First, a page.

2018-12-07 15:13

    The spiritual path is lonely. There is nothing to fall back on. "It could be a terrifying experience to have no one to relate to, nothing to relate with." Yep.I love this book. I first read it in the context of a reading group, and the collective feeling of discomfort in our discussions was palatable. As it moves along, the book becomes a little more complex. Trungpa goes further into Buddhism, to its psychology and understanding of mind, to the four noble truths, techniques of meditation, shunyata (nothingness), Buddhist ontology and epistemology (a philosophical turn), to compassion and even a brief bit on the tantra. This book is rich, and introduces a great deal. Any ideas of spirituality as something out there to attain, or as some kind of "self improvement" will be quickly struck down. This is definitely not a book for the new-agey, feel-good crowd. But on second thought, maybe it is."Disappointment is the best chariot to use on the path of the dharma."This book is a record of a series of talks Trungpa gave to students in the early 70's. At the end of each of his talks, there is a Q&A with students, which produces some interesting questions and illuminating answers. Occasionally, readers are reminded of the times. At one point, a student asks Trungpa what would happen if the monkey - the metaphor he uses in explaining the 5 skandhas and the development of ego - took lsd. Overall though, the student dialogues bring a greater clarity to the topics at hand.It's hard not to walk away from an initial reading feeling paranoid and deeply questioning one's motives in spiritual practice. I would say that looking into oneself is a good thing, but too much self awareness can be paralyzing and counterproductive. The use of the word "cutting" in the title is apt for this reason. It could be thought of as an example of Trungpa's ruthless compassion or "crazy wisdom." Reading this book is certainly a jarring experience - the reader is severed from the comfort of previous ideas and hopes. Pre-conceptions and motives are exposed. This is not done to be cruel, though - it is a matter of being open and aware, and of using humor and wisdom in relating to the world as it is.Once again, I would definitely recommend this book to anyone interested in Buddhism, meditation, or matters of spirituality - it is an excellent and refreshing introduction that begs multiple readings. It's certainly one of my favorites.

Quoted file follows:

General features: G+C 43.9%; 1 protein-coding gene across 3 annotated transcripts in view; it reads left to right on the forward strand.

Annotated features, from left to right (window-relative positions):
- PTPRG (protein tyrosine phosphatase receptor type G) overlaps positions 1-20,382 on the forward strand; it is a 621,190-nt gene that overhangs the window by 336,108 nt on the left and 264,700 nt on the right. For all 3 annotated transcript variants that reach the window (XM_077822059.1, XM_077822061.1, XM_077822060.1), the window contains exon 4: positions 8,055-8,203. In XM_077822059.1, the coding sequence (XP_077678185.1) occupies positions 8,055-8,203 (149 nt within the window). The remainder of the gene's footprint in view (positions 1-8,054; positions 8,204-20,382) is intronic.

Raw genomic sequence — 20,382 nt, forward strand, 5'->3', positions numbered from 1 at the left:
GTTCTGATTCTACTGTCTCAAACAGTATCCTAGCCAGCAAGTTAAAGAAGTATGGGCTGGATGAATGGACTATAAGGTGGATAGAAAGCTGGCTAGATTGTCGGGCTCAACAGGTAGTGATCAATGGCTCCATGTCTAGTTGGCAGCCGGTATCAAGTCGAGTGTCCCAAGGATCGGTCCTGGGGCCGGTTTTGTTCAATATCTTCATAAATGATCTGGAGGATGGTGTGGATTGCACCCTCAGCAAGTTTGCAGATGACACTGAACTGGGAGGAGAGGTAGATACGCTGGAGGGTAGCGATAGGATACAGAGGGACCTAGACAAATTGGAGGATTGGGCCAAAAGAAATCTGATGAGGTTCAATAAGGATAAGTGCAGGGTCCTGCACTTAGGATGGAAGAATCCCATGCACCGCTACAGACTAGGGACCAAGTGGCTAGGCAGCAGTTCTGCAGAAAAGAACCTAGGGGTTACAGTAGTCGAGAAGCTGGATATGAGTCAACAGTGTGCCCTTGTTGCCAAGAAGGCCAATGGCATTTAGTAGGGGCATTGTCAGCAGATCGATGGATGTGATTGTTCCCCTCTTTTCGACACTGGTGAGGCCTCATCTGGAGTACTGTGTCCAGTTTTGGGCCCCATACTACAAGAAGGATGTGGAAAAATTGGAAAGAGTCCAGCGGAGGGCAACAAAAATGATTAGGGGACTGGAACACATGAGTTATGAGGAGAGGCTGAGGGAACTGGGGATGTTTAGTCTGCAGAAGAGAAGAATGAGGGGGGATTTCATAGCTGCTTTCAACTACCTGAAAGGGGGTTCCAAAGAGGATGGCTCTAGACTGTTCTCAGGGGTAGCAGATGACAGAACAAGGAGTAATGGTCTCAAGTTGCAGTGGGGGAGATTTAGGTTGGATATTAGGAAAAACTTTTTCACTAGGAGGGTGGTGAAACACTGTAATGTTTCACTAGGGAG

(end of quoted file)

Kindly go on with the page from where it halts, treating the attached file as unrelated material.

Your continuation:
• Gabrielle
    2018-12-17 09:11